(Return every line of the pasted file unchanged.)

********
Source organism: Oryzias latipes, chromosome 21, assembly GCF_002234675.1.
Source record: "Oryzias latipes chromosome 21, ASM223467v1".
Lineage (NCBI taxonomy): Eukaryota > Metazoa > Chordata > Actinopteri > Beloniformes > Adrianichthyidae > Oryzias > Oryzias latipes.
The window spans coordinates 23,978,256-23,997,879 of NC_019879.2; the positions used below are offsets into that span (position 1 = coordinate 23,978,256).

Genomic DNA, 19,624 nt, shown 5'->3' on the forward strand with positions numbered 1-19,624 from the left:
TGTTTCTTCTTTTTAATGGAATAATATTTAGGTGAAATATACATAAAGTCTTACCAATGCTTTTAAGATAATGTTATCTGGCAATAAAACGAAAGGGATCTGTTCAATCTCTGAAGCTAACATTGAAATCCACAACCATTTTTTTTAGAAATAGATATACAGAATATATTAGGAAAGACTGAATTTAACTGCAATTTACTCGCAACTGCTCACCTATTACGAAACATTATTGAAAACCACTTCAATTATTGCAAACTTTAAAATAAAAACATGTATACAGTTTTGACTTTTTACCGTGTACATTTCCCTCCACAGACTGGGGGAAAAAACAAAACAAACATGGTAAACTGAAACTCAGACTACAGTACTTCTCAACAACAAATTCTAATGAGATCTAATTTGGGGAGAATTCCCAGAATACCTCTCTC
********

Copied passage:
Source organism: Oryzias latipes, chromosome 21, assembly GCF_002234675.1.
Source record: "Oryzias latipes chromosome 21, ASM223467v1".
Lineage (NCBI taxonomy): Eukaryota > Metazoa > Chordata > Actinopteri > Beloniformes > Adrianichthyidae > Oryzias > Oryzias latipes.
The window spans coordinates 23,978,256-23,997,879 of NC_019879.2; the positions used below are offsets into that span (position 1 = coordinate 23,978,256).

Genomic DNA, 19,624 nt, shown 5'->3' on the forward strand with positions numbered 1-19,624 from the left:
TGTTTCTTCTTTTTAATGGAATAATATTTAGGTGAAATATACATAAAGTCTTACCAATGCTTTTAAGATAATGTTATCTGGCAATAAAACGAAAGGGATCTGTTCAATCTCTGAAGCTAACATTGAAATCCACAACCATTTTTTTTAGAAATAGATATACAGAATATATTAGGAAAGACTGAATTTAACTGCAATTTACTCGCAACTGCTCACCTATTACGAAACATTATTGAAAACCACTTCAATTATTGCAAACTTTAAAATAAAAACATGTATACAGTTTTGACTTTTTACCGTGTACATTTCCCTCCACAGACTGGGGGAAAAAACAAAACAAACATGGTAAACTGAAACTCAGACTACAGTACTTCTCAACAACAAATTCTAATGAGATCTAATTTGGGGAGAATTCCCAGAATACCTCTCTC